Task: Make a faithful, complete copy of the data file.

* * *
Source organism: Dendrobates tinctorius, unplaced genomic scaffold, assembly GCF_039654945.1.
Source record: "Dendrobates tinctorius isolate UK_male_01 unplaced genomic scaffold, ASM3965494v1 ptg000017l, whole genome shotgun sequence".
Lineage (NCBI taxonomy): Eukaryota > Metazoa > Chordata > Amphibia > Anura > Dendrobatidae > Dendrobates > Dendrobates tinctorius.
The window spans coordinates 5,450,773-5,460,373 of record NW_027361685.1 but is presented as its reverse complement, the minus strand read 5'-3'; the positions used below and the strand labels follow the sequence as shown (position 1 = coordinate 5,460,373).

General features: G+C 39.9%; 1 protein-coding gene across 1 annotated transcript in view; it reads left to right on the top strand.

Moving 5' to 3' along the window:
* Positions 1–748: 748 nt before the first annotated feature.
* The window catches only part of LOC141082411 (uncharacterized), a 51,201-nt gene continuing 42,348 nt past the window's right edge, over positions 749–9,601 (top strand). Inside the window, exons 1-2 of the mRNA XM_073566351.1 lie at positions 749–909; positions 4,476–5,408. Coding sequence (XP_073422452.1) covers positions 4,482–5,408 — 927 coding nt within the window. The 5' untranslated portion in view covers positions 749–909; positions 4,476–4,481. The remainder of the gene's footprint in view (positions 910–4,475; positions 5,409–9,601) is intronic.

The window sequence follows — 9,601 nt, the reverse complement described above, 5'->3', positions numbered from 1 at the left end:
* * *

Source organism: Dendrobates tinctorius, unplaced genomic scaffold, assembly GCF_039654945.1.
Source record: "Dendrobates tinctorius isolate UK_male_01 unplaced genomic scaffold, ASM3965494v1 ptg000017l, whole genome shotgun sequence".
Lineage (NCBI taxonomy): Eukaryota > Metazoa > Chordata > Amphibia > Anura > Dendrobatidae > Dendrobates > Dendrobates tinctorius.
The window spans coordinates 5,450,773-5,460,373 of record NW_027361685.1 but is presented as its reverse complement, the minus strand read 5'-3'; the positions used below and the strand labels follow the sequence as shown (position 1 = coordinate 5,460,373).

General features: G+C 39.9%; 1 protein-coding gene across 1 annotated transcript in view; it reads left to right on the top strand.

Moving 5' to 3' along the window:
* Positions 1–748: 748 nt before the first annotated feature.
* The window catches only part of LOC141082411 (uncharacterized), a 51,201-nt gene continuing 42,348 nt past the window's right edge, over positions 749–9,601 (top strand). Inside the window, exons 1-2 of the mRNA XM_073566351.1 lie at positions 749–909; positions 4,476–5,408. Coding sequence (XP_073422452.1) covers positions 4,482–5,408 — 927 coding nt within the window. The 5' untranslated portion in view covers positions 749–909; positions 4,476–4,481. The remainder of the gene's footprint in view (positions 910–4,475; positions 5,409–9,601) is intronic.

The window sequence follows — 9,601 nt, the reverse complement described above, 5'->3', positions numbered from 1 at the left end: